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IIT Madras’ new phone camera algorithms claim to create 3D depth in videos

IIT Madras’ new phone camera algorithms claim to create 3D depth in videos

A team comprising researchers at the Indian Institute of Technology (IIT) Madras and Northwestern University in Illinois, USA have teamed up to create algorithms, which they claim will help add a layer of 3D depth atop standard video clips recorded through smartphones. These algorithms seemingly help bypass the need for optical elements in the creation of stereoscopic depth – something that is difficult to execute on a smartphone due to the lack of available space for multiple camera lenses.

The effect that the algorithms seek to reproduce is what professional depth-recording cameras, also ‘light field’ (LF) cameras or plenoptic cameras, have done over time. The key difference between a regular camera and an LF camera is that while the former can only record the intensity of light within a particular scene, the latter can record both intensity and direction of light.

LF cameras achieve this by placing multiple micro-lenses between the main lens and the image sensor of the cameras in question. It is this directional information that can help the sense of depth in a scene being reproduced – therefore producing a 3D effect.

3D depth recording through smartphone cameras is not new. Smartphone makers have been including 3D time of flight (ToF) sensors to record light direction data and incorporate them into photographs for years now. Furthermore, most phone cameras today offer a ‘portrait’ mode, which attempts to simulate a sense of depth within a photograph by replicating the depth of field that is optically produced by high aperture lenses.

For context, higher the aperture of a lens (i.e. lower the F-number), the shallower is the depth of field – the area that remains in focus at the highest aperture of the lens. Such shallow depth can produce artistic blurs due to the optical properties of the lenses, thereby adding a sensation of depth to the photographs.

In terms of videography too, smartphone makers have attempted to include software-driven bokeh video modes. However, the latter have largely been algorithm-based background blurring – rather than actually rendering a 3D plane for videos.

In the latest paper authored by Kaushik Mitra and Prasan Shedligeri of IIT Madras alongside three other researchers from Northwestern University, the researchers have stated that due to a lack of space to accommodate micro lenses in between the main lens and the image sensor of the typical smartphone camera, such depth creation in videography has been difficult.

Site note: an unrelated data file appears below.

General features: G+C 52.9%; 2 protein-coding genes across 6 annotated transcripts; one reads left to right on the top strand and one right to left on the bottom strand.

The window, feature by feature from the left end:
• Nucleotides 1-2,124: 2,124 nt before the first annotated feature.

In order to achieve this, the researchers first recorded the same video as a stereo pair through two adjacent cameras on a smartphone. This could be achieved since most mainstream phone cameras today offer at least a dual-camera setup. The stereo pair of videos are then converted into a 7×7 camera array, therefore mimicking a setup similar to the micro lens arrangement of a plenoptic camera – or a multi-camera array that can be used for stereoscopic 3D video recording with professional setups.

The algorithms in question, which use machine learning techniques, are then implemented to this 7×7 array of the stereo videos. A timeline of temporal continuity is then established by these algorithms, therefore aligning the array in sync with the timecode of the video. This entire process helps create a light field, bringing directional light information into the video being processed.

“A crucial advantage of the algorithm developed by our team is that it eliminates the need for fancy equipment or arrays of lenses to capture videos with depth. The bokeh and other such aesthetic 3D effects can be achieved with a smartphone that is equipped with a dual-camera system. In addition to providing depth, our algorithm enables us to view the same video from not just one point of view, but from any of the 7×7 grid of viewpoints,” said Mitra.

The results of this project were published in the progress report of the Institute of Electrical and Electronics Engineers (IEEE) and the Computer Vision Foundation (CVF)’s International Conference on Computer Vision, 2021.

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